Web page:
Change Your Altitude

Cathay Joins the Race to the Bottom: Airline to go 3-4-3 in Y on the 777

The 777 is the backbone of Cathay Pacific's long haul fleet

The 777 is the backbone of Cathay Pacific’s long haul fleet

Well, it was inevitable wasn’t it? Cathay Pacific (CX) – considered one of the world’s finest carriers and a SkyTrax ‘5 Star’ airline – has announced that they will be introducing a 3-4-3 layout in Economy Class on their 777 fleet. The airline’s CEO, Ivan Chu, gave out a press release announcing it with some of the best PR spin we’ve seen in a long time:

Currently the airline has maintained a 3-3-3 layout that their other perceived ‘premium’ counterparts in the region – namely Singapore Airlines, Thai Airways, Asiana, ANA and Japan Airlines – offer. Well, not so beginning real soon, and one must worry a bit what airline is next to follow suit.

By offering more seats (at the expense of passenger comfort with reduced seat width) the airline will be able to undercut their rivals in pricing so others might be forced into doing the same just to compete.

China Airlines and EVA Air already do 3-4-3 and also have been undercutting Cathay on connecting routes from South East Asia to the United States from their hub in Taipei, right next door to Cathay’s own hub in Hong Kong (HKG).

Surely this was a major driving force in the decision for CX.

Also, a pre-requisite for a 5 Star rating from SkyTrax is offering 3-3-3 in Economy on the 777 – this is a main reason why Emirates is rated as 4 Star – so what this means for Cathay’s rating is yet to be seen.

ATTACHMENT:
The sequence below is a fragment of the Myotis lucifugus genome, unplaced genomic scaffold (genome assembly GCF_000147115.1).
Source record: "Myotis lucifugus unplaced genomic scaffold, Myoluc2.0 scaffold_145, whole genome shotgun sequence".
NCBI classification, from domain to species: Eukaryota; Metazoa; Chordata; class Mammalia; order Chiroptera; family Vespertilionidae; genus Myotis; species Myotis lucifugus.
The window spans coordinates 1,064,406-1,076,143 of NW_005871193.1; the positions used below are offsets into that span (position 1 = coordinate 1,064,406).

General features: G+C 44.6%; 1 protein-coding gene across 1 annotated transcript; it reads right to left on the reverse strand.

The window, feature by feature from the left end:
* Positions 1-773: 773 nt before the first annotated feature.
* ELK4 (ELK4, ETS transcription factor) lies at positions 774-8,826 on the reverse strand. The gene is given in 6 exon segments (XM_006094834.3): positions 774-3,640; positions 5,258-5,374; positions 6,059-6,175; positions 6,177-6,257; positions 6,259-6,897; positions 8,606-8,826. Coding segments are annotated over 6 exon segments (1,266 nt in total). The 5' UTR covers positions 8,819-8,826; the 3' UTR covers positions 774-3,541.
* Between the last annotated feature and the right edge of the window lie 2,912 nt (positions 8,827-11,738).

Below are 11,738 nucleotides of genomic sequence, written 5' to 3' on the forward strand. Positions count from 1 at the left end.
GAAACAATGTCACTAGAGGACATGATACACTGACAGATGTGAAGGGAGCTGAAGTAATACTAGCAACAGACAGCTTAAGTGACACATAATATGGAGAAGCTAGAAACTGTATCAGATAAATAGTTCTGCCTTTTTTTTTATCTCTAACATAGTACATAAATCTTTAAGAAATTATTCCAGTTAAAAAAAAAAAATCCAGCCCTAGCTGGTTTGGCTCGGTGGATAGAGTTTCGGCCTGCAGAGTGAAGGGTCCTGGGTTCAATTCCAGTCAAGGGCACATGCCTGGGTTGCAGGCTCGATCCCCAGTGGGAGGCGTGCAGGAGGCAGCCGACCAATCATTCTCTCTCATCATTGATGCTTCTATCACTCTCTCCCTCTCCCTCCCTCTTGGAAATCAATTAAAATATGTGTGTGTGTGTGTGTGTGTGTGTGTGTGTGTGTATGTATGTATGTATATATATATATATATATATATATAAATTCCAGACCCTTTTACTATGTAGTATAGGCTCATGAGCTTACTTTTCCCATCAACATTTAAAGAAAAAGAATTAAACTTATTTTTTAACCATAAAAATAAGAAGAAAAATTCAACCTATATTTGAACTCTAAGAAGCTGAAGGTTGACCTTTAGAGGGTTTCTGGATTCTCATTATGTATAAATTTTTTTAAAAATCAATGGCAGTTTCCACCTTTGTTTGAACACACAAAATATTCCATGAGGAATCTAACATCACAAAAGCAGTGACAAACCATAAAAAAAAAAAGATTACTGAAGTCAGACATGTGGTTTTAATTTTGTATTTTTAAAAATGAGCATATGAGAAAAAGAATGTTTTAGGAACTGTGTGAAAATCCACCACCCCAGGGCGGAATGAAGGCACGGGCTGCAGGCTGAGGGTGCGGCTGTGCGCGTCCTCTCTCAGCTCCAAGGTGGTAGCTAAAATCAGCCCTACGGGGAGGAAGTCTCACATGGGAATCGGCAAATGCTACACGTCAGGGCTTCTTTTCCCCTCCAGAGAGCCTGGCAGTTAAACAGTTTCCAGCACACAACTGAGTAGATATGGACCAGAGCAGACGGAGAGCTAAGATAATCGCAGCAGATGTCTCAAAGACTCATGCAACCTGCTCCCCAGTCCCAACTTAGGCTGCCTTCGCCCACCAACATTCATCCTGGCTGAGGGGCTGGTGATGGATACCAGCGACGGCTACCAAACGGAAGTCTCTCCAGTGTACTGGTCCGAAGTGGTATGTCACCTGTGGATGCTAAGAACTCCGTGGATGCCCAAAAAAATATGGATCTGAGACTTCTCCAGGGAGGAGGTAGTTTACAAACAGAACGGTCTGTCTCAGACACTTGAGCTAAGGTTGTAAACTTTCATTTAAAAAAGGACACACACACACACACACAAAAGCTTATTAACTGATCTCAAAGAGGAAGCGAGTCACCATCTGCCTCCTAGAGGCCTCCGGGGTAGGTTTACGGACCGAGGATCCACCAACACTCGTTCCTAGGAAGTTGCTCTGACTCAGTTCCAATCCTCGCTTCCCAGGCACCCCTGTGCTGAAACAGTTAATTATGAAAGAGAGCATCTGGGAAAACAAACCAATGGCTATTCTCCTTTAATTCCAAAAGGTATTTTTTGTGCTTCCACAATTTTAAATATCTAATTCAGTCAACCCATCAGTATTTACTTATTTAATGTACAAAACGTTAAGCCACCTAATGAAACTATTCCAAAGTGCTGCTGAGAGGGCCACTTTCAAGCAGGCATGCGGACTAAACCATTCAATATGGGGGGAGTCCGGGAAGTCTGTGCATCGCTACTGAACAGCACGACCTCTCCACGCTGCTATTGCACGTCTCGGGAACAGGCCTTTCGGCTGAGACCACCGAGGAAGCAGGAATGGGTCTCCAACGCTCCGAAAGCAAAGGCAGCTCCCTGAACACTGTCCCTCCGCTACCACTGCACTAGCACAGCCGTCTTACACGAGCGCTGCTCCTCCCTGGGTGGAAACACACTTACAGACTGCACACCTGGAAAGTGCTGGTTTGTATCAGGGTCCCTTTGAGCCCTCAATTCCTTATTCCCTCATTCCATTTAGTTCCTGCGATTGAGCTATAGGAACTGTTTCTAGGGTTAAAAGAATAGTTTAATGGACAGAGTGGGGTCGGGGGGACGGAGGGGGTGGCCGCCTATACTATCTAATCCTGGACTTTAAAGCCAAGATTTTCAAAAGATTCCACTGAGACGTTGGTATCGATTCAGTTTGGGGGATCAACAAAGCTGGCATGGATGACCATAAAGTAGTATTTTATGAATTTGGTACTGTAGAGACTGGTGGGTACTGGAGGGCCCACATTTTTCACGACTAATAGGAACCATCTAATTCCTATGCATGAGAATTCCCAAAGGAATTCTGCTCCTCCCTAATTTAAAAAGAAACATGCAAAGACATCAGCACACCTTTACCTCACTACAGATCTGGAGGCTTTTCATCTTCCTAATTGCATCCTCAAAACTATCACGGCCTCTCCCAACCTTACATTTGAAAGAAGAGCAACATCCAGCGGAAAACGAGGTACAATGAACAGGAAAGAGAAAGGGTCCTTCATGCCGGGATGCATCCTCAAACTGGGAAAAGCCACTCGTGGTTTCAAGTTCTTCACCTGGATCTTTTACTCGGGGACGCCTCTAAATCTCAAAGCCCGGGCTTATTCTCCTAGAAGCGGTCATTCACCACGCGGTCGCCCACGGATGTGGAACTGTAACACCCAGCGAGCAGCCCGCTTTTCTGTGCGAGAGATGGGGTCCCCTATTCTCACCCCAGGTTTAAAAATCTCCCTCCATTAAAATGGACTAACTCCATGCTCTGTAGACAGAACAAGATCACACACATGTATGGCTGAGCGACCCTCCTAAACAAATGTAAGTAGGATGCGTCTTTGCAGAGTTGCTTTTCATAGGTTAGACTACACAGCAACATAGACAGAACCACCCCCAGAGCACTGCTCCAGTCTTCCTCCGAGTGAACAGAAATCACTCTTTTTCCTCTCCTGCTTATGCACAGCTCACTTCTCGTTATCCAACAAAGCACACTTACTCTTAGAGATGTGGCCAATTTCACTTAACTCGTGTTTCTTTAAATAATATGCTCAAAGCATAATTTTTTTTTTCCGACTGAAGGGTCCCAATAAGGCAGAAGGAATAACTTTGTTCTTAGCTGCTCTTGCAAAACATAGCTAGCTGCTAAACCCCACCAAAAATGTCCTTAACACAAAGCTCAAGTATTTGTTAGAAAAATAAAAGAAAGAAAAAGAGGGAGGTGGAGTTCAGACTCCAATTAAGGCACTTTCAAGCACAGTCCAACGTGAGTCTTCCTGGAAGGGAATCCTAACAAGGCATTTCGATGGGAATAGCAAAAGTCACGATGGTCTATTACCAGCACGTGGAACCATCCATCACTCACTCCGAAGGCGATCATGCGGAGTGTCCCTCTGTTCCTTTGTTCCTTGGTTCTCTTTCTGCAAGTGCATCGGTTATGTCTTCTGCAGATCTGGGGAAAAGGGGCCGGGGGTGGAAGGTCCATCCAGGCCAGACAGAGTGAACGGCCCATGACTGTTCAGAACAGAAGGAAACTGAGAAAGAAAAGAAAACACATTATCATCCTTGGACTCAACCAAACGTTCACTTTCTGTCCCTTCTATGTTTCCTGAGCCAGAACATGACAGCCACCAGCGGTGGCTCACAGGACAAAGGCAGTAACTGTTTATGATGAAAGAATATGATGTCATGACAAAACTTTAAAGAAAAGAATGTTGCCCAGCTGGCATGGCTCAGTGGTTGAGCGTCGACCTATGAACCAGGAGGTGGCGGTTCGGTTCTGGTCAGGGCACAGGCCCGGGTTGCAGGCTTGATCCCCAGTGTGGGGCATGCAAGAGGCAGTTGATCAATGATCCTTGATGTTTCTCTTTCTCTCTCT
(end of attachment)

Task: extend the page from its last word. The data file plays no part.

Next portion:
Granted, let’s not forget that SkyTrax is probably one of the most crooked organizations out there, with airlines being able to buy ratings. Isn’t it interesting that Qatar Airways constantly gets their 5 Star rating and ranked the best in the world despite them too having gone 3-4-3 on the 777? So if CX is willing to dole out a bribe or two, we’re sure they’ll keep their 5 Star status.

Not so comfy anymore

Not so comfy anymore

Now what does this mean for you? It means that for almost all flights, well over 10 hours keep in mind, from Hong Kong to the United States, Canada and Europe will be in a very cramped cabin – you’re going to lose about 1.5 to 2 inches of seat width and have a very narrow aisle. It will also mean more seats – many more – so more time to board and disembark and more time waiting for the bathroom (we doubt they’ll do a corresponding increase in available lavatories with the seat increase).  

Now we suppose it is true that this might open up more award space for oneworld members in Economy, we’re not sure if it’s even worth the hassle given the product.

Flying from JFK to Hong Kong? A 16 hour flight (15 on a good day) – have fun with that in Economy. As a oneworld elite we would be very annoyed with this latest development. I think we’d rather do a SkyTeam and fly on one of Delta’s 3-3-3 777s to HKG despite their inferior soft product.

It’s that bad.

Oh, and the airline’s crew aren’t happy about it either, telling the South China Morning Post:

Flight attendants union leader says move will be bad for customers and airline will need more staff working on planes

So right then. Who’s next in Asia to go 3-4-3? Singapore Airlines? Thai? One of the Japanese majors? Our bet is unfortunately on Singapore who’s own financial results have been underwhelming of late.

Let’s see but we are continually disappointed at airlines’ race to the bottom in cutting their Economy product.

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